When asbestos is disturbed, the tiny particles its comprised of become airborne and can be inadvertently inhaled or swallowed by anyone nearby. Once inside the body, spear-like asbestos fibers may become permanently lodged in the linings of the lungs, heart or abdomen, as the human body doesn’t have any natural mechanics for removing them.

Did You Know?

Inhaled Asbestos Fibers Can Lead to Mesothelioma

Over time, asbestos fibers lodged in organ linings can trigger mutations in nearby healthy cells. Instead of remaining healthy, these tissue cells become cancerous mesothelioma cells, which divide and spread rapidly.

Mesothelioma is difficult to diagnose because the tumors grow and spread in thin layers, making them harder to detect than the clump-like tumors associated with other cancers. Additionally, mesothelioma symptoms have a delayed onset of 10-50 years after initial asbestos exposure, making it difficult for many patients to form any connection between their symptoms and their exposure long ago.

Other Asbestos-Related Diseases

Mesothelioma is the most aggressive disease linked to asbestos exposure, but it’s not the only one. People who use asbestos tape are also at risk of developing asbestosis and lung cancer.

Like mesothelioma, lung cancer forms when cells mutate. However, lung cancer tends to present itself as clump-like tumors. Because of how lung cancer forms, it’s typically easier to diagnose and treat than mesothelioma. Unfortunately, it can be just as deadly if left undetected for too long.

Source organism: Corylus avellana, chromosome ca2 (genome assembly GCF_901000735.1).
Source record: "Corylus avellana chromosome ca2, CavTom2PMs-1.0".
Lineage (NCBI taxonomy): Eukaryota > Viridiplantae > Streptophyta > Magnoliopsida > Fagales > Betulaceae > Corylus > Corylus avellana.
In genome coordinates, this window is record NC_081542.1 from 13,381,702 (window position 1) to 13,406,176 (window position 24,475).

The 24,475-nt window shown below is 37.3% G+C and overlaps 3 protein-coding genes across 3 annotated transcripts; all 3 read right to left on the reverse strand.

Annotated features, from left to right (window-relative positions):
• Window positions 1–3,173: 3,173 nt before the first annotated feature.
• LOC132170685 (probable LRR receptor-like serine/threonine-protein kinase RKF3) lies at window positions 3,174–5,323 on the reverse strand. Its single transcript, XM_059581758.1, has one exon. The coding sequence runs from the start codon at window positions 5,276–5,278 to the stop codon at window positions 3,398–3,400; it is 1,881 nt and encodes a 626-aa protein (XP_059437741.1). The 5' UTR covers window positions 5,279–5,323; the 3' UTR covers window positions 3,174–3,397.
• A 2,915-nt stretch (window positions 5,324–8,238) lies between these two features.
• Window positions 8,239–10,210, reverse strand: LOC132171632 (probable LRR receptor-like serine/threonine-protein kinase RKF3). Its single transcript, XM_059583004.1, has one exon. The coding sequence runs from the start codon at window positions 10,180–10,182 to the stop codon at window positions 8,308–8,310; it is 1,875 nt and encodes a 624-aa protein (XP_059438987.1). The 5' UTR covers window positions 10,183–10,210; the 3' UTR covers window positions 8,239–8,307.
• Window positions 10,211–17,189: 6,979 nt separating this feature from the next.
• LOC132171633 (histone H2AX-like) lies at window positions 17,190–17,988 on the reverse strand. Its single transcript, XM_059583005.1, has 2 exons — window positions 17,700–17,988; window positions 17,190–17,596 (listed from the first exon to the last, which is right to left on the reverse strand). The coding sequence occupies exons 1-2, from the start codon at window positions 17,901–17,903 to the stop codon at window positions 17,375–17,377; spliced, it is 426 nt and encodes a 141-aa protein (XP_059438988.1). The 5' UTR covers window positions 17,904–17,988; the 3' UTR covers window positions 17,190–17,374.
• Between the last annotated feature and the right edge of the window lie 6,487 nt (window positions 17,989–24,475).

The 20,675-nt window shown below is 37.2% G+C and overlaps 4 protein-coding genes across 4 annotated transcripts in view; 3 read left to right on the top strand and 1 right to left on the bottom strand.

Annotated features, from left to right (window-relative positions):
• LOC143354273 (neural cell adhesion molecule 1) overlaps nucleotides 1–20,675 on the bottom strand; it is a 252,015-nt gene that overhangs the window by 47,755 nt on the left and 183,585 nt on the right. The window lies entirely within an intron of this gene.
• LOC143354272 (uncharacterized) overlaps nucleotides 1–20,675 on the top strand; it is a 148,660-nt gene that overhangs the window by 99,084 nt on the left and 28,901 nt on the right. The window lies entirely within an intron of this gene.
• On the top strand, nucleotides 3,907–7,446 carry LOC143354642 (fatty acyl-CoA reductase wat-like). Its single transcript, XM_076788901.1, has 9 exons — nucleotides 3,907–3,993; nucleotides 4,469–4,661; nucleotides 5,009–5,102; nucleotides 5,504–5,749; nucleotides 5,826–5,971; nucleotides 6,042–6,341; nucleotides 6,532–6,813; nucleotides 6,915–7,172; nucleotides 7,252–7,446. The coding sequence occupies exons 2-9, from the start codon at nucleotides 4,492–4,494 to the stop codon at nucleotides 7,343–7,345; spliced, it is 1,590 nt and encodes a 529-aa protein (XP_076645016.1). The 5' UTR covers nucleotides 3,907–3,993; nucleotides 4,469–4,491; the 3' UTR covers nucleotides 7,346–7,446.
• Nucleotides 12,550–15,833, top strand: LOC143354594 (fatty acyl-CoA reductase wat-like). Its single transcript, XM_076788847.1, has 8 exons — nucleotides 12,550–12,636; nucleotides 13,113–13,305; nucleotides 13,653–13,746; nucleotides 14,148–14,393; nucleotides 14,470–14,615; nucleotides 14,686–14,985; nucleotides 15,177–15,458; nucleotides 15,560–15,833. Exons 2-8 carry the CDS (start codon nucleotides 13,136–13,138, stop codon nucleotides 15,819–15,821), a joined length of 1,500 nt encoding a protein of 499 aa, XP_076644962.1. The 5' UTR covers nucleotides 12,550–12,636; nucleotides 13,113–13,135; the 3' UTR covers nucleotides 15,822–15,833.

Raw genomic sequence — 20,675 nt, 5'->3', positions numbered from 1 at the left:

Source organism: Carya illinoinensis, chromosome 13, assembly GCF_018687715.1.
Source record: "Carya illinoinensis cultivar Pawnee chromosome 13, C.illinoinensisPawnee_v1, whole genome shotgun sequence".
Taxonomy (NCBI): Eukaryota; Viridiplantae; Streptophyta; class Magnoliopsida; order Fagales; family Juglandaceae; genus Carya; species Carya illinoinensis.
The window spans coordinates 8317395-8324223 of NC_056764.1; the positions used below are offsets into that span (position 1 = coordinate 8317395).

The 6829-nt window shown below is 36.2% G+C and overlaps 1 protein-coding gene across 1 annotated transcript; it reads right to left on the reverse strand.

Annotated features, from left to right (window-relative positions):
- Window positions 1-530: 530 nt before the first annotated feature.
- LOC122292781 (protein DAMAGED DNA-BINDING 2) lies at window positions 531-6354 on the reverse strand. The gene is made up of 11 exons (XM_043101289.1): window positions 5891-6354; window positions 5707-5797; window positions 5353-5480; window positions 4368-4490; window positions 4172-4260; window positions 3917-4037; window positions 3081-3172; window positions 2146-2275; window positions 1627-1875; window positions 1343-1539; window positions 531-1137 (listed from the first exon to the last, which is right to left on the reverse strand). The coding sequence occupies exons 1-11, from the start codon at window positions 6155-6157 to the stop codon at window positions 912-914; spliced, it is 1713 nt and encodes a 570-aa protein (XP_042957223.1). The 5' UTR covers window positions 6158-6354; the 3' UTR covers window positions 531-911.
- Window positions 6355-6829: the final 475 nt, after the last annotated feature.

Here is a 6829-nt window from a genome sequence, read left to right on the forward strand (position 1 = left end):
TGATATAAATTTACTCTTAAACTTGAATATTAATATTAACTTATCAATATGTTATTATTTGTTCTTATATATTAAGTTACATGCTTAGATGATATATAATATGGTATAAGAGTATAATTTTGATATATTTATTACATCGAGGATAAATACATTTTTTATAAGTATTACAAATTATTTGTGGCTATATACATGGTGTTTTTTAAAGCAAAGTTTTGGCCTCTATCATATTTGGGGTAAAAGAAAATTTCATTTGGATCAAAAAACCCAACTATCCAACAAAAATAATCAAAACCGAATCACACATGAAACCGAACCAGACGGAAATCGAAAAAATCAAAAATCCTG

Asbestosis is a disease, which is caused by scarring of the lungs. Asbestos fibers that are inhaled or swallowed can irritate lung tissue, causing inflammation and irritation that may scar over time. The most common symptoms of asbestosis are respiratory issues, chest pain and a persistent cough.

Seeking Justice for Mesothelioma

If you’ve developed mesothelioma after exposure to asbestos tape, you aren’t alone. Many people have been diagnosed with mesothelioma and other forms of cancer after working with asbestos products. While the health consequences can be severe, legal options can help eliminate some of the financial burdens of fighting mesothelioma.

To better understand your legal options after a mesothelioma diagnosis, contact our Justice Support team today at (888) 360-4215. Or request a FREE Mesothelioma Justice Guide for an in-depth look at the occupations and worksites that exposed workers to asbestos.

Mesothelioma Support Team
Stephanie KiddWritten by:


Stephanie Kidd works tirelessly as a dedicated advocate for the vulnerable and underrepresented. Stephanie worked as a copywriter for an agency whose focus was communicating safety procedures on construction work sites. With her extensive background in victim advocacy and a dedication to seeing justice done, Stephanie works hard to ensure that all online content is reliable, truthful and helpful.

View 5 Sources
  1. Canadian Haz Mat, “Duct Tape Containing Asbestos,” Retrieved from Accessed on October 11, 2018.
  2. Winnipeg Free Press, “ASK THE INSPECTOR: Asbestos tape can be covered, left alone,” Retrieved from Accessed on October 11, 2018.
  3. Energy Vanguard, “How Much Should You Worry About Asbestos in the Home?” Retrieved from Accessed on October 11, 2018.
  4. Ehow, “How to Remove Asbestos Tape,” Retrieved from Accessed on October 11, 2018.
  5. On The House, “Reapit Asbestos Taping with Duct Tape,” Accessed on October 11, 2018.